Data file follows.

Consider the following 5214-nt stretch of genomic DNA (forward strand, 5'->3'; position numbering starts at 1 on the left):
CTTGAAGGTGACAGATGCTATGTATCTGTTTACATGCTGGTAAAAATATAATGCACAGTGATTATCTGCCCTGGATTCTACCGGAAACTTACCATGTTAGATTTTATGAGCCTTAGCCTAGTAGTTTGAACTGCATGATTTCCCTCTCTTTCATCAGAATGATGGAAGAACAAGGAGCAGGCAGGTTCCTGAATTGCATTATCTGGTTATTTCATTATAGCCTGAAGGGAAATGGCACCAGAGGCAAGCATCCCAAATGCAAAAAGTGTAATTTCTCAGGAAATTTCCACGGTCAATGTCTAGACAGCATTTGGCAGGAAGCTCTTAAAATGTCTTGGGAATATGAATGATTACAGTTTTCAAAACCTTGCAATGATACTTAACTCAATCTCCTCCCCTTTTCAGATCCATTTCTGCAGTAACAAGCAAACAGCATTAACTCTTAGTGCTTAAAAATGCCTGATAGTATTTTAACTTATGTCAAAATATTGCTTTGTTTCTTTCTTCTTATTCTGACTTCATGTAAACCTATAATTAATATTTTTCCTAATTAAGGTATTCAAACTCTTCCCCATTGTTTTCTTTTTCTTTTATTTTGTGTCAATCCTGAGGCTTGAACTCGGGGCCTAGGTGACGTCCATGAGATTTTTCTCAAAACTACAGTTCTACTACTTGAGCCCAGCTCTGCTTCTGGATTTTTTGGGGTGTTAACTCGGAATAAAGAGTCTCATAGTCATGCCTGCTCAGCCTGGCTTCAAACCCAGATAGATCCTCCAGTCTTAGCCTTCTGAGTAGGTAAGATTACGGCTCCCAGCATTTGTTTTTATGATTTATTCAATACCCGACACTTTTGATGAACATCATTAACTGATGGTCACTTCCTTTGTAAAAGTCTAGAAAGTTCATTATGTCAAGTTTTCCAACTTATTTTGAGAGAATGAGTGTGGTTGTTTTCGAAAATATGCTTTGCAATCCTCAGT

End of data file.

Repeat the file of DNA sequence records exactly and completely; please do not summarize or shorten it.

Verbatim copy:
Consider the following 5214-nt stretch of genomic DNA (forward strand, 5'->3'; position numbering starts at 1 on the left):
CTTGAAGGTGACAGATGCTATGTATCTGTTTACATGCTGGTAAAAATATAATGCACAGTGATTATCTGCCCTGGATTCTACCGGAAACTTACCATGTTAGATTTTATGAGCCTTAGCCTAGTAGTTTGAACTGCATGATTTCCCTCTCTTTCATCAGAATGATGGAAGAACAAGGAGCAGGCAGGTTCCTGAATTGCATTATCTGGTTATTTCATTATAGCCTGAAGGGAAATGGCACCAGAGGCAAGCATCCCAAATGCAAAAAGTGTAATTTCTCAGGAAATTTCCACGGTCAATGTCTAGACAGCATTTGGCAGGAAGCTCTTAAAATGTCTTGGGAATATGAATGATTACAGTTTTCAAAACCTTGCAATGATACTTAACTCAATCTCCTCCCCTTTTCAGATCCATTTCTGCAGTAACAAGCAAACAGCATTAACTCTTAGTGCTTAAAAATGCCTGATAGTATTTTAACTTATGTCAAAATATTGCTTTGTTTCTTTCTTCTTATTCTGACTTCATGTAAACCTATAATTAATATTTTTCCTAATTAAGGTATTCAAACTCTTCCCCATTGTTTTCTTTTTCTTTTATTTTGTGTCAATCCTGAGGCTTGAACTCGGGGCCTAGGTGACGTCCATGAGATTTTTCTCAAAACTACAGTTCTACTACTTGAGCCCAGCTCTGCTTCTGGATTTTTTGGGGTGTTAACTCGGAATAAAGAGTCTCATAGTCATGCCTGCTCAGCCTGGCTTCAAACCCAGATAGATCCTCCAGTCTTAGCCTTCTGAGTAGGTAAGATTACGGCTCCCAGCATTTGTTTTTATGATTTATTCAATACCCGACACTTTTGATGAACATCATTAACTGATGGTCACTTCCTTTGTAAAAGTCTAGAAAGTTCATTATGTCAAGTTTTCCAACTTATTTTGAGAGAATGAGTGTGGTTGTTTTCGAAAATATGCTTTGCAATCCTCAGT